None of us like to admit failure, we tend to want to celebrate our successes. We have a mindset that says, “Do more of what causes you to succeed!”
I suppose it’s human nature to accentuate the positive, but I think it limits us, individually and organizationally. Success is not the strict opposite of failure. Focusing on why we succeed limits us to understanding a small subset of the opportunity. It limits our ability to learn, grow, and achieve.
It also blinds us to the need to change. Our, our competitors, and our customer’s worlds are constantly changing. By limiting ourselves to what has always worked, we, increasingly limit our ability to succeed.
One might visualize success and failure in the following way:
While the relative size of the circles may vary, our failures will always exceed our successes. Even if we have 100% market or customer share, that is never sustainable. Things always change!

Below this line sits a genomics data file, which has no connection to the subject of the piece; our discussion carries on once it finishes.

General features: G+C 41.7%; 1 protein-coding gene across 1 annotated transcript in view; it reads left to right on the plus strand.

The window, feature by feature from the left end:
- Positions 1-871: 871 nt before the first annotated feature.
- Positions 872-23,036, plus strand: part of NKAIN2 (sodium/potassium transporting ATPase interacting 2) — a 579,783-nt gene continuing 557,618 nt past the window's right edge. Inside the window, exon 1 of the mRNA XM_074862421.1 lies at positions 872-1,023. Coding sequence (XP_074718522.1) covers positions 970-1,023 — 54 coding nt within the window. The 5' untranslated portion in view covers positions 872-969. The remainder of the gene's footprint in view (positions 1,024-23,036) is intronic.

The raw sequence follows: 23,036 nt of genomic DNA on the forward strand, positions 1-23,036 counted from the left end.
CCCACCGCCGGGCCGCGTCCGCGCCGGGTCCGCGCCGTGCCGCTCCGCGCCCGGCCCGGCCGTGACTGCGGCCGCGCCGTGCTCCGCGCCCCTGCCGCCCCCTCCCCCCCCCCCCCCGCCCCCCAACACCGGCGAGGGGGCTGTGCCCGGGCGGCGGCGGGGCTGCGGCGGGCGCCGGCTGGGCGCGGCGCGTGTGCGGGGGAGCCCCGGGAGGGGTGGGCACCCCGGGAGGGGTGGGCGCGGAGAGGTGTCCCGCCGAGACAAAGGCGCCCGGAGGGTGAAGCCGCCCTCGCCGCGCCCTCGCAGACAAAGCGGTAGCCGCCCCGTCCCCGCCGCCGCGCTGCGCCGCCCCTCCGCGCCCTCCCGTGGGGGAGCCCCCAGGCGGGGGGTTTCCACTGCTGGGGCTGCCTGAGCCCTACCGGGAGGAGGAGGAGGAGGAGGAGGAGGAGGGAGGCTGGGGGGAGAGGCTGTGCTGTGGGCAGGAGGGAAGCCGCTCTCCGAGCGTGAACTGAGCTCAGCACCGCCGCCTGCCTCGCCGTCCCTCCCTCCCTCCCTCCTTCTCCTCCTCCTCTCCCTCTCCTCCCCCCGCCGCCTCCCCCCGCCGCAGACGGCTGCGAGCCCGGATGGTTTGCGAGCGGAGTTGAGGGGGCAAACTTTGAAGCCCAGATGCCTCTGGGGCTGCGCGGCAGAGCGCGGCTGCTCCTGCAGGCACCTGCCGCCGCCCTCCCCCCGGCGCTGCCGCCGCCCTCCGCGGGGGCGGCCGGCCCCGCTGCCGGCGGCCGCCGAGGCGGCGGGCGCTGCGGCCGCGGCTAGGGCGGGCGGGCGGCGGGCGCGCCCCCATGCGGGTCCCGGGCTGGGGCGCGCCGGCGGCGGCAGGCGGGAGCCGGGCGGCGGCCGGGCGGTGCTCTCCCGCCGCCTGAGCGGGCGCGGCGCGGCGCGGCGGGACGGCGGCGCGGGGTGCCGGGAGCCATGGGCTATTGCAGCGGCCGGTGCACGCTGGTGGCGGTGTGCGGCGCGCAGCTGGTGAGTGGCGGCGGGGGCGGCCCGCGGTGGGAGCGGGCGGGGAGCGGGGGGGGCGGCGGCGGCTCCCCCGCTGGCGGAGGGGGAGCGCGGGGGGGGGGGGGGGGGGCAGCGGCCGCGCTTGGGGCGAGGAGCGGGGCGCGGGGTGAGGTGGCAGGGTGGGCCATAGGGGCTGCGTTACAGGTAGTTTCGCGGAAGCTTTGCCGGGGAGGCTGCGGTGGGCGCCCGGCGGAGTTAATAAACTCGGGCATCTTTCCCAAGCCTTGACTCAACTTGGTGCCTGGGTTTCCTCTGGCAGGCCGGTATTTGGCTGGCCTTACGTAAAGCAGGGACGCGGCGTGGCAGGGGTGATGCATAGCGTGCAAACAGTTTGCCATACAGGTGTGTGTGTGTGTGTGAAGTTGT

Literally and philosophically, our failures offer us the greatest opportunity to grow, to innovate, to do new things.
It’s odd, other disciplines embrace this concept of failure. It is the foundation of all scientific thinking, it’s embraced as a “mantra” in most of Silicon Valley. There are thousands of stories of inventors and entrepreneurs failing until the succeed (and some are pure fiction).
The reality is we probably fail more than we succeed. By ignoring our failures, reveling only on our success, we miss opportunity. Ir
Paradoxically, by understanding why we fail, we increase our success!